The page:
My body has always been a topic of conversation for my peers. I was made fun of when I was stick-skinny in middle school, and then was a spectacle when I grew curves in high school. I was taught at a young age to hate myself. Pretty princesses lived happily ever after and ugly stepsisters were doomed to life as a spinster. I would go shopping with my mom (who, mind you, has the body of a small Olympic athlete to this day) and I would have to reassure her twelve different times that you could tell it was her jeans making her shirt stick out and not her stomach. If she, of all people, felt others were viewing her as fat, then how were other people viewing me?
Much to my surprise, when I got to college, I defeated the Freshman 15 and I lost ten pounds in two months from all of the hills on campus. I then found those 10 pounds and a few extra by winter break. I was so afraid of gaining any more weight that every bite of food became a math equation. I would have a running count of how many calories I consumed that day as well as how many I had left. I couldn’t pay attention in class because my growling stomach would distract me. I couldn’t go out to dinner with my friends because I had too much for lunch that day and I didn’t have enough calories to spare. The magic number haunted my every move.
Addition alone was not working for me. I was hungry, miserable, and insatiable. So one night, after a guilt-filled trip to McDonalds, I discovered subtraction. I threw up my chocolate milkshake and dollar fries and felt a wave of relief come over me. I no longer felt the weight of those extra calories around my waist. I felt immediately lighter. I knew it wasn’t healthy, but neither is McDonald’s, right? I didn’t think much of it. I continued to focus only on my addition problem, but the satisfaction of subtraction crept in the back of my mind. I had a particularly gluttonous meal at the dining hall, it was pizza and french fries night, and I could not stop feeling like the pizza was oozing straight to my thighs. So before it could get there, I got rid of it. The same feeling of relief came over me. It was addicting. I could eat so much more when calories didn’t count. I would eat 600 calories worth of food, get rid of half, and be left with only 300 when my body thought it was more.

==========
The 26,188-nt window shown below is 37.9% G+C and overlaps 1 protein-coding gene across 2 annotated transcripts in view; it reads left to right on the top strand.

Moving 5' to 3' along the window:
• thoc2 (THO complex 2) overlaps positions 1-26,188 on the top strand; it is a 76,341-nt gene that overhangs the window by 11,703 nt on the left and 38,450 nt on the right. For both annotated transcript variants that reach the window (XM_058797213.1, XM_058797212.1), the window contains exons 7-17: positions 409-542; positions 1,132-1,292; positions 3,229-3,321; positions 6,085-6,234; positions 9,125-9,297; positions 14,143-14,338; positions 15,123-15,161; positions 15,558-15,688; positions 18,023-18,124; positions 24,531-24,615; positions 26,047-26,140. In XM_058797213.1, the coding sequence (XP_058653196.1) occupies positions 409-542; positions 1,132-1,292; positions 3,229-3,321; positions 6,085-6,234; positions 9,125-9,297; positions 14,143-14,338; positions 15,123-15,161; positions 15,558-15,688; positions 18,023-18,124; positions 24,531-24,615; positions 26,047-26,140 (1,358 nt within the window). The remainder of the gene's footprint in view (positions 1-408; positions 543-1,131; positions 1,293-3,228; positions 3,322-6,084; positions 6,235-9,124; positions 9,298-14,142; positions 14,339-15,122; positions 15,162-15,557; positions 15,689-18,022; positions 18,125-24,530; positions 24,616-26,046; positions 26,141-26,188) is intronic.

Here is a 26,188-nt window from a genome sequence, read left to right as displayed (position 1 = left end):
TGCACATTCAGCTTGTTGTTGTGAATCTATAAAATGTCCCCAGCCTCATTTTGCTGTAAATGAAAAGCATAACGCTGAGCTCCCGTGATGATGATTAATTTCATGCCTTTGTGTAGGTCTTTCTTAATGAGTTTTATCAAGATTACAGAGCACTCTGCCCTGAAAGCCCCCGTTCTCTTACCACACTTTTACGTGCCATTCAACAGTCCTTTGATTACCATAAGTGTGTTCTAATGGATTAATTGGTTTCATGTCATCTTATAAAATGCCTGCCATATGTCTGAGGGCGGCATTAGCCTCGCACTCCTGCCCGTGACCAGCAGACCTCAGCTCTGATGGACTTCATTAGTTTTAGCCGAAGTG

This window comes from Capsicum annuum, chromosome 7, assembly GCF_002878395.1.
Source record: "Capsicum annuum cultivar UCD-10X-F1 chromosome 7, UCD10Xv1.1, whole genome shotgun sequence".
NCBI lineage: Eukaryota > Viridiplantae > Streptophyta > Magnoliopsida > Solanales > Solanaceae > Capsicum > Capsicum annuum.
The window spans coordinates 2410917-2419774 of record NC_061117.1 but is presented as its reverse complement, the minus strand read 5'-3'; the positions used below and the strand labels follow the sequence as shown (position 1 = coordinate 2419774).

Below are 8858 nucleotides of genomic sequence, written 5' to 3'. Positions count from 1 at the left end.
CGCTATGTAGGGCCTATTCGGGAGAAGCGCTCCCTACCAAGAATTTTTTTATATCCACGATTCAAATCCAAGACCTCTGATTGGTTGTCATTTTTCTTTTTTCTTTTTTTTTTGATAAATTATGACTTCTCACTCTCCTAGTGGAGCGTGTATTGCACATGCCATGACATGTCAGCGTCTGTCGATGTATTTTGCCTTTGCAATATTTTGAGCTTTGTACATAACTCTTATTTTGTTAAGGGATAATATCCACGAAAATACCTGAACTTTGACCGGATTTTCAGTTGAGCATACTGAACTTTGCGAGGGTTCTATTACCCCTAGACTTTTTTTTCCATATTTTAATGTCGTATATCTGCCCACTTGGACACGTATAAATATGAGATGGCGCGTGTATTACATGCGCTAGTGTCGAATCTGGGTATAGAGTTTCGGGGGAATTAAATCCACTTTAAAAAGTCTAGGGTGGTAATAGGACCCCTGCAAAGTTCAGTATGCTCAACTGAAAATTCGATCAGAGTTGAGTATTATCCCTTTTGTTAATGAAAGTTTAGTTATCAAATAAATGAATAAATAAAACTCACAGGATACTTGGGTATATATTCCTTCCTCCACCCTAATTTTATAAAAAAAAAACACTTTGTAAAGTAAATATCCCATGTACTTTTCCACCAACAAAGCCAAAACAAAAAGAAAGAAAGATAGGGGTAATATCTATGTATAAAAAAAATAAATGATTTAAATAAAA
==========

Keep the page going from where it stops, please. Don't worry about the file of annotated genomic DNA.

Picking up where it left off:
I started taking advantage of this new loophole. I was still absolutely tormented by calorie counting, which was only made worse when I started drinking more. I would throw up my dinner so I had enough calories to drink, which meant I was drinking on an empty stomach, which would make me throw up even more. In my mind, it was infrequent enough to not cause a problem. I would do it a few times one day, skip a few days, do it another, and only do it at dinner the next night. But my rationalization allowed me to do it more and more. I had not lost a single pound, but the crippling fear of gaining weight would give me a panic attack whenever I felt like I had ate too much. My heart would palpitate and my world would spin, and only after I got rid of the excess calories would I feel at peace again.
I lived under the delusion that I was fine for a year and a half. I learned how to hide it from my friends, my family, and my roommates. I knew how to hit the side of the bowl so it didn’t make a sound. I acquired acute hearing abilities to know when anyone was passing the door. I knew to clean the underside of the toilet seat to get rid of any evidence. I knew to play off my watery eyes and hoarse voice as symptoms of a coughing fit. It was all very strategic.
It was a very conscious effort which was foiled when my mind became unconscious. I blacked out at a party, and ended up passing out in a bush in a pool of my own vomit. Sounds like a rock star move, but it was the opposite of glamorous. Luckily, my ex-boyfriend happened to spot my feet sticking out of the shrubbery and sat me up. He wiped the dirt and puke off of my face as I fully body sobbed to him about how badly I had been feeling about myself. I told him if I wasn’t going to be happy, I wanted be skinny. He sat with me as I shivered and cried and for the first time, I admitted I had a problem.
When he repeated to me what I had said to him, my conscious self was still in denial. I wasn’t in need of hospitalization, but I still wasn’t normal. I was stuck in a gray area between sane and sick. Eventually, I got help. I went to a therapist once a week, and eventually just whenever I was feeling urges to keeping doing my mental math equation. I wasn’t admitted to an intensive rehab, but I still got myself to be normal again. My front tooth chipped because of all the stomach acid that eroded my enamel and that’s it. I got really lucky. 1 out of 4 women suffer from an eating disorder and only 10 percent of them get treatment. The face of an eating disorder isn’t always bony or bloated. It can be the face of any girl (or boy) without you even knowing.
Even your own..
If you (or someone you know) are struggling with an eating disorder, call (630)-577-1330, email firstname.lastname@example.org, or visit the National Association of Anorexia Nervosa and Associated Disorders website and helpline for more information.
To take a confidential, eating disorder screening created by the National Eating Disorders Association, click here.
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